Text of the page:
Pappa Happa was kind enough to send a couple of Sherpas up to the Lou with a couple of quarts of Casper's chili. I learned a few things:

You cannot eat a quart of chili in one sitting, even if it is your birthday.

Casper's chili travels remarkably well; even with a freezing thrown it, it was still pretty good.

The secret of good chili is simplicity itself. People ruin chili without even trying. For one thing, they put tomatoes in it. This is a huge mistake. The acid is unneeded and the mushy vegtable texture is jut plain gross. Chili is meat (and i think the secret to Springfield's best chili is the cheap, cheap hamburger they use. When the fat melts away into the gestalt, the remaining meat fiber is toothsome) and beans and spices. That's pretty much it. Keep your green peppers and chunks of onion out. There's no need for anything fancy: a cubed-steak and black bean chili with roasted vegtables will never, ever be as good as a decent roadhouse bowl with some saltines or, even better, a grilled cheese for dipping.

I guess I'm sad

That I'm going to miss the New York Barbecue Festival going down this week. But I figure I'll catch up quickly.

A sad fact: even though one of the most famous cuts of ribs are known as "St. Louis Style," there is a lack of quality BBQ in this town. I'd easily guess that New York is better, our rep be damned.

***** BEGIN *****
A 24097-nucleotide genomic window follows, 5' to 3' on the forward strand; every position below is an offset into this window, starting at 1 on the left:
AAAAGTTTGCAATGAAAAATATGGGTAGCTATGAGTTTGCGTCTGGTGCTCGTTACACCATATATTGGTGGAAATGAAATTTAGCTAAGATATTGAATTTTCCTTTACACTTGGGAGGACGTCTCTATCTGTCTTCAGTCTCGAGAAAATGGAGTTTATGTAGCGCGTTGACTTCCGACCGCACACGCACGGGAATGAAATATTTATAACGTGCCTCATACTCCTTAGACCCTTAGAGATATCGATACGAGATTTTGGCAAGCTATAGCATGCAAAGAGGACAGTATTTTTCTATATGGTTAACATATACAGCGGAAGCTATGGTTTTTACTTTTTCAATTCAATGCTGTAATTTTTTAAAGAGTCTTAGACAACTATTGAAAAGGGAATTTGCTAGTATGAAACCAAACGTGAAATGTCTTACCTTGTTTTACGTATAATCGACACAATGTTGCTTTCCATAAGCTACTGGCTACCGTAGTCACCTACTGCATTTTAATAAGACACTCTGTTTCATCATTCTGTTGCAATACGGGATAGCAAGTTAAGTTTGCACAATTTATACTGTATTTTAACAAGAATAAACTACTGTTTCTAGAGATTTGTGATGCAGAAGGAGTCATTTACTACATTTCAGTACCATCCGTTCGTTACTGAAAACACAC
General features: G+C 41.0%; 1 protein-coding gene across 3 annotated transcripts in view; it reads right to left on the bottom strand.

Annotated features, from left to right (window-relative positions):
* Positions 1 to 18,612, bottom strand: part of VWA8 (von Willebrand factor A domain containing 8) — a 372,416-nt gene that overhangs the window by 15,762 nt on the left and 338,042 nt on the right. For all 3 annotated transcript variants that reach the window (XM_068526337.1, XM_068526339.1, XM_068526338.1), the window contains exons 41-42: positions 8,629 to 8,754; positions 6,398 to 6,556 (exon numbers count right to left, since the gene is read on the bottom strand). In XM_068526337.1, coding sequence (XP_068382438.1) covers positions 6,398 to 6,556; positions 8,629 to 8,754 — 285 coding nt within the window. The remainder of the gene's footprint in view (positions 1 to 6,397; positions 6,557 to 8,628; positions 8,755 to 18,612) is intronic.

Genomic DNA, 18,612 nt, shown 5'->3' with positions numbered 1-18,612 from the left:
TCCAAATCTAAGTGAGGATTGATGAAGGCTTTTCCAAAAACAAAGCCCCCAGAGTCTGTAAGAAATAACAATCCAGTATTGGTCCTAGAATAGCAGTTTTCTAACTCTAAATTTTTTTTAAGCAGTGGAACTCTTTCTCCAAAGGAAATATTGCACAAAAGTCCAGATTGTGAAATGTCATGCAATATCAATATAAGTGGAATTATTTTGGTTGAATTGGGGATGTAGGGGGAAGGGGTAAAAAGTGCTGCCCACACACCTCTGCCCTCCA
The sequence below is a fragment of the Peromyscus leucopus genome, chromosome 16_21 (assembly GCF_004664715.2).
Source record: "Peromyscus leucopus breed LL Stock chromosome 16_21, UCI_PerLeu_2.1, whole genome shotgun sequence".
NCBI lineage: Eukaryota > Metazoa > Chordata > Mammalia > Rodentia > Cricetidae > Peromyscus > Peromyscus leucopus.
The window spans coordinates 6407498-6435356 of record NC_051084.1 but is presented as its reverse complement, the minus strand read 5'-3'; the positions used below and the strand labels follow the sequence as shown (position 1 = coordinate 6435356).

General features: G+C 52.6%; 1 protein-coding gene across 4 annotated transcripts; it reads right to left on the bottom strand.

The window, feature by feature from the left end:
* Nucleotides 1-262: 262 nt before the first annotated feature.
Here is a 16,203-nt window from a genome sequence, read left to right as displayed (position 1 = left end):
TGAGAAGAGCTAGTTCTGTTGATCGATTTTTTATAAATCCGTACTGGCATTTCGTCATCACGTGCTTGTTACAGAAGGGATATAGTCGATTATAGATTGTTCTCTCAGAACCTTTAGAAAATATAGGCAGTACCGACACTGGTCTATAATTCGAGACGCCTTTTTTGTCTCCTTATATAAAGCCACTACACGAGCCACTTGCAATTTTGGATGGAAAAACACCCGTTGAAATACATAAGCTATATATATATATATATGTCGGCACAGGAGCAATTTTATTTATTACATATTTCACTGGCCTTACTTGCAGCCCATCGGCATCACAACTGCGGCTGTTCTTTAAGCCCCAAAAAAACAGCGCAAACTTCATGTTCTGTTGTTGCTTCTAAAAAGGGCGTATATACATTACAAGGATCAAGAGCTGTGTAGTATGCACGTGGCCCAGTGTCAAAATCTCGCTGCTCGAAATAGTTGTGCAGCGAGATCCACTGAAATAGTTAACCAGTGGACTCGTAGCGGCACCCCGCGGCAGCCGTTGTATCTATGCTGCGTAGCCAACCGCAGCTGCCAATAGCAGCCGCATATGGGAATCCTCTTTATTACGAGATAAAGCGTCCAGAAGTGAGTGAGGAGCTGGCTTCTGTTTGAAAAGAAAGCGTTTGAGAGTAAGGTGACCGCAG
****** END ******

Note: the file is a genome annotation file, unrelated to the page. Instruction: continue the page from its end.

I cannot read about barbecue without getting hungry. I might have to make a stop at Mama's Coal Pot for lunch.

Saturday, June 04, 2005

Explain bleu cheese to me ...

I'm a cheese-lover, which doesn't really mean a lot today. Who doesn't love cheese except those poor, sad vegans?

I'm a good writer, too, if I do say so myself. So, why is it that even though I've been eating a lot of bleu cheese recently, I can't describe it to you? That is, I can't describe it to you in a way that transmits how delicious I think it is (in my opinion it is the only cheese to eat on its own). But the words ... salty, yes, and piquant, whatever that really means, and mold (yuck) is its base, and the intensity of the flavor is part of it. But I feel defeated by bleu cheese. Any help?

Breaking the fast

Sorry to my two or three regular readers for the hiatus ... don't worry, I haven't stopped eating. In fact, I recently returned from yet another wedding with amazing food. Thanks to Mr. and Mrs. Joe Stange, I had a weekend where I consumed all of the following ...

Fried turkey, smoked pork shoulder, venison sausage (or was it elk?), deep fried tortillas, smoked spicy chicken wings, bacon dip, chocolate chip oatmeal cookies, cucmber vodka with tonic, custard-style french toast with a homemade brat, creamed eggs and ham with asparagus, pulled pork, some more sausage and one hungover trip to McDonalds. Yeah, it was a long weekend, but still, thanks to everyone who made that much eating possible.

My man Joe's new in-laws host a famous pig roast each year, and it breaks my heart that I'll be in a moving truck eating beef jerky when they kill the pork this year. Thankfully for me, they hosted the rehesal dinner (where much of the above food was consumed), so I got my yearly taste of the best farm-hosted food I've ever had. I wouldn't trade my annual meal at the Leuker (Lueker? Leeueeker?) for a thousand stacked and plated avant meals.